and he adds: "No good dinner, even in northern China (where the litchi is not
grown) is really complete without some of these delicious little fruits." The
dried litchi tastes something like the raisin. Consul P. R. Josselyn of Canton
writes: "There are two ways of drying litchis, - by sun and by fire. The sun
dried litchi has a finer flavor and commands a better price than the fire dried
fruit." Only two or three varieties are considered suitable for drying.
the preserving industry, Josselyn remarks: "It is estimated by dealers that the
annual export of tinned litchis from Canton is about 3000 boxes, or 192,000
pounds. Each box of preserved litchis contains 48 tins, weighing 1 catty each.
Each tin contains about 28 litchis. There are five large dealers in Canton who
make a business of preserving these litchis. In addition to the preserved
litchis exported from Canton large quantities of the fresh fruit are shipped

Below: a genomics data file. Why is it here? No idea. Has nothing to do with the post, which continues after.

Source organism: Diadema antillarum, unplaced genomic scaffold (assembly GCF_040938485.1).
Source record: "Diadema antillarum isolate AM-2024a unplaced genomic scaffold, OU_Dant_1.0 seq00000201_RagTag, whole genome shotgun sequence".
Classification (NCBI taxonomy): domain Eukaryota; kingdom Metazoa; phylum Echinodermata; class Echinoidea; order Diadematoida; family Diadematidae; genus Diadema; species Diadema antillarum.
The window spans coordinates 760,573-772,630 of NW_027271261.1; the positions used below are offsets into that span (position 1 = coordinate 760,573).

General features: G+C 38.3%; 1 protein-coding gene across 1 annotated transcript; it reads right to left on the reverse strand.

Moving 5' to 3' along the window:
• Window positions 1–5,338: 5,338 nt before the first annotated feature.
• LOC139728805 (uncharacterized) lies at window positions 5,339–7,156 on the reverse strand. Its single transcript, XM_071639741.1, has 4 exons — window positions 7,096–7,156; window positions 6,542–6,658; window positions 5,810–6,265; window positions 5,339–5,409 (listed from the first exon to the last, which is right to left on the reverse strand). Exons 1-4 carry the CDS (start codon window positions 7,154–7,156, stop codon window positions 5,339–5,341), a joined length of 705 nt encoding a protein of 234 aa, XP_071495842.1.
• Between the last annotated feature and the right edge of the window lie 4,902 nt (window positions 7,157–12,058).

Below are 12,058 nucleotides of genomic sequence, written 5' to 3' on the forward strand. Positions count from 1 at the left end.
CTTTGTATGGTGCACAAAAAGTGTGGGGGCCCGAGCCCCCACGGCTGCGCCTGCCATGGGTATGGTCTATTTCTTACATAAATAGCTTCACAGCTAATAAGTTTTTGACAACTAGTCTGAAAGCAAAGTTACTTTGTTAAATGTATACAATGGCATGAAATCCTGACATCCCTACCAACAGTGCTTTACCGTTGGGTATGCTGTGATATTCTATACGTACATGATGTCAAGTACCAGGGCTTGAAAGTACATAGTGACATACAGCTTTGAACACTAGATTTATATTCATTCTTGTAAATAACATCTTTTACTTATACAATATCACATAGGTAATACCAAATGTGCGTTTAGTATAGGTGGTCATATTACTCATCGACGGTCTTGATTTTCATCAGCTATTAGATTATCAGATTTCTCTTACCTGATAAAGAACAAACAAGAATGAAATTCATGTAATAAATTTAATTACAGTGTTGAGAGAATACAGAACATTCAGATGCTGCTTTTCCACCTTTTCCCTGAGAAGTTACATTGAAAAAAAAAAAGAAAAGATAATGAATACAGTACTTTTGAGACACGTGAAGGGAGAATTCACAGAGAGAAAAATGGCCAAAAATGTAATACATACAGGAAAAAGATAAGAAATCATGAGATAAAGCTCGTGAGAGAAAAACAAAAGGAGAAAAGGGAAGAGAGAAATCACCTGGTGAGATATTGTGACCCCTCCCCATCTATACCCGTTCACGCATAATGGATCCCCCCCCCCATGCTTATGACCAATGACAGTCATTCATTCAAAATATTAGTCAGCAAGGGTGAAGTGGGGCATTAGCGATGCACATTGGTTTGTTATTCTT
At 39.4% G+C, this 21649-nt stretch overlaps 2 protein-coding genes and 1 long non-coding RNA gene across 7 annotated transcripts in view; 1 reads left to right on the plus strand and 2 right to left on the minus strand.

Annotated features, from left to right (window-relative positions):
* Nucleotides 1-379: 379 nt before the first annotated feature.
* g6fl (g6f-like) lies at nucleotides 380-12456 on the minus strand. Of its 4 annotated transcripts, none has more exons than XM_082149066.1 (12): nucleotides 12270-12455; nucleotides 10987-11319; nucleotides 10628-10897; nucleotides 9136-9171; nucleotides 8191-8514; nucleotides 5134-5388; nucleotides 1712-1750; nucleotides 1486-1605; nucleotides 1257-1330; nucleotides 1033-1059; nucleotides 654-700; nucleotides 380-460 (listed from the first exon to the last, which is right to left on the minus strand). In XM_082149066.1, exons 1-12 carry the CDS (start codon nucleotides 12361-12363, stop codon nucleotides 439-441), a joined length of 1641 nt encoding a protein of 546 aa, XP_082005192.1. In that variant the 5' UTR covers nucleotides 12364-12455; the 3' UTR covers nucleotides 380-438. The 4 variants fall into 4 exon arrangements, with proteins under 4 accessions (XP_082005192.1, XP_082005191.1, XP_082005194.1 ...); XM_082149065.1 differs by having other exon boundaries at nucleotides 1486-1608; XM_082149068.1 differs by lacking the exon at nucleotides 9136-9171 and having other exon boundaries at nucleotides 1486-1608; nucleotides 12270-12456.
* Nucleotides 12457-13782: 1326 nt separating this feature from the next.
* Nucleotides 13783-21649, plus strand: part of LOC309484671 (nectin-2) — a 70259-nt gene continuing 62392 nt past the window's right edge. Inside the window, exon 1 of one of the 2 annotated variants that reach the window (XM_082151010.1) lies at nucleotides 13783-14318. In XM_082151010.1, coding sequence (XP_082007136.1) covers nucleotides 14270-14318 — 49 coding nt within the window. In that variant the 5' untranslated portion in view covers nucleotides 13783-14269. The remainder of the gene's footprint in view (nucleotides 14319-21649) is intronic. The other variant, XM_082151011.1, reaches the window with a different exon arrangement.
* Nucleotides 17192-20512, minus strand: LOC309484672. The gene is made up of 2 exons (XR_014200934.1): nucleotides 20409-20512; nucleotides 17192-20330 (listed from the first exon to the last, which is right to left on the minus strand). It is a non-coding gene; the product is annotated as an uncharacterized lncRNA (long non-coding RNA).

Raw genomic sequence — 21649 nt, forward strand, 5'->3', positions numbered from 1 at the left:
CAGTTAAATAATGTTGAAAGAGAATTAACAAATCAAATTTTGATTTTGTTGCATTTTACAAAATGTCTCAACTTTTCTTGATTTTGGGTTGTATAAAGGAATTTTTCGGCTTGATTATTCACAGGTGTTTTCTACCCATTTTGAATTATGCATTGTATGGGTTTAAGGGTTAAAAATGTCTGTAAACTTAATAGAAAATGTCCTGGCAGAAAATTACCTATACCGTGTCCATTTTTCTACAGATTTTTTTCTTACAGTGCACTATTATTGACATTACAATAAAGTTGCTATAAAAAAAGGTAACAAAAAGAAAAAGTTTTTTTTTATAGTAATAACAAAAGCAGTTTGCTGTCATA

from the producing districts surrounding Canton to Hongkong and are there
preserved in tin."
of the fresh fruit, made in Hawaii by Alice R. Thompson, shows it to contain :
Total solids 20.92 percent, ash 0.54, acids 1.16, protein 1.15, and total sugars
general it must be considered that the litchi is tropical in its
requirements. It likes a moist atmosphere, abundant rainfall, and
freedom from frosts. It can be grown in subtropical regions, however,
where the climate is moist or if abundant water is supplied, and where
severe frosts are not commonly experienced.
Young plants will
not withstand temperatures below the freezing point. In regions subject
to frost they should, therefore, be given careful protection during the
winter. The mature tree is not seriously injured by several degrees of
frost, but at Miami, Florida, plants six feet high were killed by a
temperature of 26° above zero.
Rev. William N. Brewster of
Hinghua, Fukien, China, describing the conditions under which the trees
are cultivated in that country, says: "They will not flourish north of
the frost line. They are particularly sensitive to cold when young. It
is the custom here to wrap the trees with straw to protect them from
the cold. After the trees are five or six years old they are less